HTML and CSS Reference
The datalist element, introduced in HTML5, contains a set of suggested, predefined values for an input
element that appear as a list of options. But unlike a select element, the control can still accept other
values besides those in the datalist . Using the datalist element with an input element effectively
combines the features of a freeform text field that accepts any text entered and a select element that
presents an explicit set of options.
In user interface terminology, such a combined text-entry-plus-list-component device is
commonly known as a combo box . They've been part of software and operating systems
for decades, but HTML didn't have a web-ready equivalent until now.
You can associate an input element with a datalist element by way of the list attribute, whose value
is the ID of the particular datalist element you're targeting (hence the datalist element requires a
unique id attribute). When a user activates the input, either by clicking the field with a pointer or by typing
into it, the list of options will appear. In most browsers—those that support the datalist element, at
least—the options shown will be pattern matches for the text typed, and the list updates automatically as
the user continues typing, narrowing the available options. If the list appears after a click instead of a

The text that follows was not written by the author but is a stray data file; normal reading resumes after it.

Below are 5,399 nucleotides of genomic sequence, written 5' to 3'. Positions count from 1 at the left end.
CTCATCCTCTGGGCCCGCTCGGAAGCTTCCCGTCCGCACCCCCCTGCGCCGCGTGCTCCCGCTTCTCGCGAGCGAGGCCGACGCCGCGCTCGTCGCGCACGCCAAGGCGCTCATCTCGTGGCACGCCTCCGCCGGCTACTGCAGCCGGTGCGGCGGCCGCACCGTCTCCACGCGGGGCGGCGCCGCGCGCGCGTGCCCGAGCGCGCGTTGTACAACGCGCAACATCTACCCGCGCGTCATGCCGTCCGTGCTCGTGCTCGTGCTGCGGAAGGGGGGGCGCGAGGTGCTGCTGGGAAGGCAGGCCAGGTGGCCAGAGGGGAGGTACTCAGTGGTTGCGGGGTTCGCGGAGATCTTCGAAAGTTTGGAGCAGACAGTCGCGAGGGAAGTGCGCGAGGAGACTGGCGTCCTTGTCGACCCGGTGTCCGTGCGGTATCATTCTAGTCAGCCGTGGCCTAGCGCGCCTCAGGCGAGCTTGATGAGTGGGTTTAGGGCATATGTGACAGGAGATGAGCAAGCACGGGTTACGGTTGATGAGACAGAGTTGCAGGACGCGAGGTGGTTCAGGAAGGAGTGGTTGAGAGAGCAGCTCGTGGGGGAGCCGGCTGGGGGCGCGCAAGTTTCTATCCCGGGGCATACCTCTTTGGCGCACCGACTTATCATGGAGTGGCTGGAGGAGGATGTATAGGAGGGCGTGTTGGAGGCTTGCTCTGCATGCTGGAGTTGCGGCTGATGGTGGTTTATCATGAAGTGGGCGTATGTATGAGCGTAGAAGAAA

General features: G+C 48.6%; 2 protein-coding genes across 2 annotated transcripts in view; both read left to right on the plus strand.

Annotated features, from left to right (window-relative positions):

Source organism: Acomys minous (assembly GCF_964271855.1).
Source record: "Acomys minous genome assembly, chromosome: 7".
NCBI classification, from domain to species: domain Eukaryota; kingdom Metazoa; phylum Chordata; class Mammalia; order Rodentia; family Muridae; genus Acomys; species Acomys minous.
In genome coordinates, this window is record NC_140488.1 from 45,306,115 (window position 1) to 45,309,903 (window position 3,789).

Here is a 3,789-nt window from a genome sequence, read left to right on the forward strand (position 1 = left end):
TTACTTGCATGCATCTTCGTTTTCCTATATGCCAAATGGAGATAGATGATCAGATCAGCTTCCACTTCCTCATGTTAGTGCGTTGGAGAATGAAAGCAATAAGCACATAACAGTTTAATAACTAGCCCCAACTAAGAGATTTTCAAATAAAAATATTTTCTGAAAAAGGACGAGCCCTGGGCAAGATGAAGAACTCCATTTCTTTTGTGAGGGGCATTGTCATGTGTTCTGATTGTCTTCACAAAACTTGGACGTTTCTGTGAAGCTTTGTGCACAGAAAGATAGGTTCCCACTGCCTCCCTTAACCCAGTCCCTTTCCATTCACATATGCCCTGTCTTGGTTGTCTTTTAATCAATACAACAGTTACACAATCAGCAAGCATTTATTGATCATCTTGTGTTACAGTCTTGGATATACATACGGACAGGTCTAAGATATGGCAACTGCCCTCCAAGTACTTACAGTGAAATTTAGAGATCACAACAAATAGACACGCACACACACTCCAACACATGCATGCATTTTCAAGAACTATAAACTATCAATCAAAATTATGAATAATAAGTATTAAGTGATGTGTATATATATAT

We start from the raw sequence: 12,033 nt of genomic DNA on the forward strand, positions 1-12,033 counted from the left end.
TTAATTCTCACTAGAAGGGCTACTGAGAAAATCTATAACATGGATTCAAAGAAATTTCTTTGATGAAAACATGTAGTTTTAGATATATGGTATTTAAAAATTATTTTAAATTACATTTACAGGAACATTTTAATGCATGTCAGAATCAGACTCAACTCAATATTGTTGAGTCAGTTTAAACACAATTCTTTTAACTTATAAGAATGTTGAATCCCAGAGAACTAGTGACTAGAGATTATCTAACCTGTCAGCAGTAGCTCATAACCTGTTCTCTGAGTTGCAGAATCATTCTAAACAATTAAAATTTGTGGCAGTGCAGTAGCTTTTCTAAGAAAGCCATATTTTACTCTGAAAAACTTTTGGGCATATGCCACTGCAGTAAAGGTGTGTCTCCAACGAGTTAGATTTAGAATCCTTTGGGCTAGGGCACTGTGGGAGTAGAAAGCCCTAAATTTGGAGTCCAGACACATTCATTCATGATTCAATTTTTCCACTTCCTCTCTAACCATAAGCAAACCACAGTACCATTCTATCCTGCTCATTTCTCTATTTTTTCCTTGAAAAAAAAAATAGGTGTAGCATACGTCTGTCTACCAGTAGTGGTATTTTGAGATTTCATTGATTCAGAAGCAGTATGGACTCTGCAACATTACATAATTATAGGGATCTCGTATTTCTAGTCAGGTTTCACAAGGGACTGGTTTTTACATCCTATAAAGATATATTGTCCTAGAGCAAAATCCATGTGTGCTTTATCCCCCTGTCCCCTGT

keystroke and the text field is still empty, the entire list will appear (usually with only five to ten options
visible, and a scroll bar to reach the full list).
Each option within a datalist element is an option element, formerly an exclusive child of the select
element but now serving double duty in HTML5. A datalist element can't contain any other elements
besides option s, not even optgroup . When an option element appears in a datalist it takes on some
slightly different rules and properties. Inside a datalist , the option element no longer requires an end
tag, and can instead be treated as a void element, but only if it carries its value in a value attribute. If the
option contains text and also bears a value attribute, the text label will appear in the menu but, once
selected, the value attribute is inserted into the text field for submission with the form; an option
element's value attribute always trumps its text label. Unlike most other void elements in HTML5, an
option element lacking an end tag cannot be self-closed with a trailing slash.
Listing 8-20 shows an example of an input element associated with its supporting datalist element.
Here we've omitted any text inside the option elements, treating them as void elements with value
attributes. A person filling in this form would be able to type the name of a city into the field and, if the first
few letters match some of the options in the datalist , that list would appear, saving the user a few
Listing 8-20. A text input and its associated datalist
<label for="city">Base of operations</label>
<input type="text" name="city" id="city" list="citieslist">
<option value="Coast City">